Mother–child emotion dialogues: the disrupting effect of maternal history of communal sleeping

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The study examined associations between mothers’ upbringing background (kibbutz vs. home) and maternal-sensitive guidance of emotional conversations with their preschool children; children’s cooperation and exploration; and the coherence of their conversations. Using a quasi-experimental design, 112 children and their mothers (72 kibbutz raised, 40 home) completed the Autobiographical Emotional Event Dialogue. We hypothesized that maternal kibbutz upbringing would be associated to lower levels of mothers’ sensitive guidance of the conversations, children’s lower cooperation and exploration, and lower overall coherence. Results showed no upbringing-related differences for the mothers, but significant differences were found for the children, with children of kibbutz-raised mothers showing less cooperation and exploration, and lower levels of coherence for these dyads. The role of maternal background in shaping the interaction with their child is discussed.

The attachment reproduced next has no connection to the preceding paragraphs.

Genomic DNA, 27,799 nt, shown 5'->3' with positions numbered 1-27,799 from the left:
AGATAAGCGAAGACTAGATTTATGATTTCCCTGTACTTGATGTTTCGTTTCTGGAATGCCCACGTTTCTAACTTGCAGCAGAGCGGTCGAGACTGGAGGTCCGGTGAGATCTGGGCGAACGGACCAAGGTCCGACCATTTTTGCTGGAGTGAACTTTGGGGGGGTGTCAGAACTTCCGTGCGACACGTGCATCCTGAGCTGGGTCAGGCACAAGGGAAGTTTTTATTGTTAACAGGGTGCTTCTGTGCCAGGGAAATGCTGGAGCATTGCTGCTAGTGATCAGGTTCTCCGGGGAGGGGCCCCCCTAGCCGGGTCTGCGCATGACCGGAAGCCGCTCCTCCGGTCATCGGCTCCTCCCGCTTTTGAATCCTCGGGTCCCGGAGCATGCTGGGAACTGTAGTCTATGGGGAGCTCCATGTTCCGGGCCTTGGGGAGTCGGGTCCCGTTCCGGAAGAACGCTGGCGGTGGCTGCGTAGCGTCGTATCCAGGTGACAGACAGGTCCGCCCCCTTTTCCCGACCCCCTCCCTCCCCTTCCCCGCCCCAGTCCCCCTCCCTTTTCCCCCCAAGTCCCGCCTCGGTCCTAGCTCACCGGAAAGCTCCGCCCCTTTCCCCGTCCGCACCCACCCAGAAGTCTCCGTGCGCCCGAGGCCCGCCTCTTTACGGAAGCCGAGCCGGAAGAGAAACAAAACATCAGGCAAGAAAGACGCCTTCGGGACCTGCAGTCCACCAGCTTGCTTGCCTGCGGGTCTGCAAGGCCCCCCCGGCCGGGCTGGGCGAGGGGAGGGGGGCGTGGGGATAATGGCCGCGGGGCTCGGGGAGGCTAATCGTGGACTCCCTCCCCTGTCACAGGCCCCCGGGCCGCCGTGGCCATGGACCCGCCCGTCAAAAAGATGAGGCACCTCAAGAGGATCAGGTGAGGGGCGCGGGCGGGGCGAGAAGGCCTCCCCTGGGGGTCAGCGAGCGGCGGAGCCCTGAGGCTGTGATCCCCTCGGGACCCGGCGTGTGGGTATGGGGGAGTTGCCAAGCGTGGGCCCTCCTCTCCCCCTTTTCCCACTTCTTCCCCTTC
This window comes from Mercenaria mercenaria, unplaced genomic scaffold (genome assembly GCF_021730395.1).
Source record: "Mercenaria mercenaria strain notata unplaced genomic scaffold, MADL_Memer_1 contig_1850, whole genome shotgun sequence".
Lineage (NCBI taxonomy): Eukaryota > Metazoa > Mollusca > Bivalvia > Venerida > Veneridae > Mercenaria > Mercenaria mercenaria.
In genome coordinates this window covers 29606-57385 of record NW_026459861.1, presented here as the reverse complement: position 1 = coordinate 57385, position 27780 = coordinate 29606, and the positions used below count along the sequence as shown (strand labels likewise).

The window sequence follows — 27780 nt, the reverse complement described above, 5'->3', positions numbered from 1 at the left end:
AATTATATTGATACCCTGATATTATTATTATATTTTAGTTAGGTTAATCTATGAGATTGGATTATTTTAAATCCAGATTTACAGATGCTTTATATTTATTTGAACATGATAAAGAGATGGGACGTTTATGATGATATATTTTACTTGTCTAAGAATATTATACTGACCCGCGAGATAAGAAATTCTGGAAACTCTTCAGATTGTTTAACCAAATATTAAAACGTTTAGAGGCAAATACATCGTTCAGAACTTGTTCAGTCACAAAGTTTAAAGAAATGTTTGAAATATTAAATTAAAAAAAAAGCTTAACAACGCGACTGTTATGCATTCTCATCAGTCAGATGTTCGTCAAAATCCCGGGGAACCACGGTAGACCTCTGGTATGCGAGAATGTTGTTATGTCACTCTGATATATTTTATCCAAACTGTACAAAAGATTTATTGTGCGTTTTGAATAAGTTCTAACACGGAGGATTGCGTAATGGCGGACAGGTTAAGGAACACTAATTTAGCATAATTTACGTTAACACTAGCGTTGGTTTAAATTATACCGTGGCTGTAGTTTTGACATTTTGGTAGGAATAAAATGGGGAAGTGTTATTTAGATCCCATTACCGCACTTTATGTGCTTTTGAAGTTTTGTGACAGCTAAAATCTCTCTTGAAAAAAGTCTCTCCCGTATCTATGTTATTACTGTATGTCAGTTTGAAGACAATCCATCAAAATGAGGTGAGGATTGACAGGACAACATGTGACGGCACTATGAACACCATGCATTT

Original languageEnglish
Pages (from-to)580-597
Number of pages18
JournalAttachment and Human Development
Issue number6
StatePublished - 2 Nov 2017

Bibliographical note

Publisher Copyright:
© 2017 Informa UK Limited, trading as Taylor & Francis Group.


  • Kibbutz upbringing
  • affective meaning-making
  • ecological constraints
  • emotion dialogues
  • maternal stress
  • mother–child interactions

ASJC Scopus subject areas

  • Developmental and Educational Psychology
  • Psychiatry and Mental health


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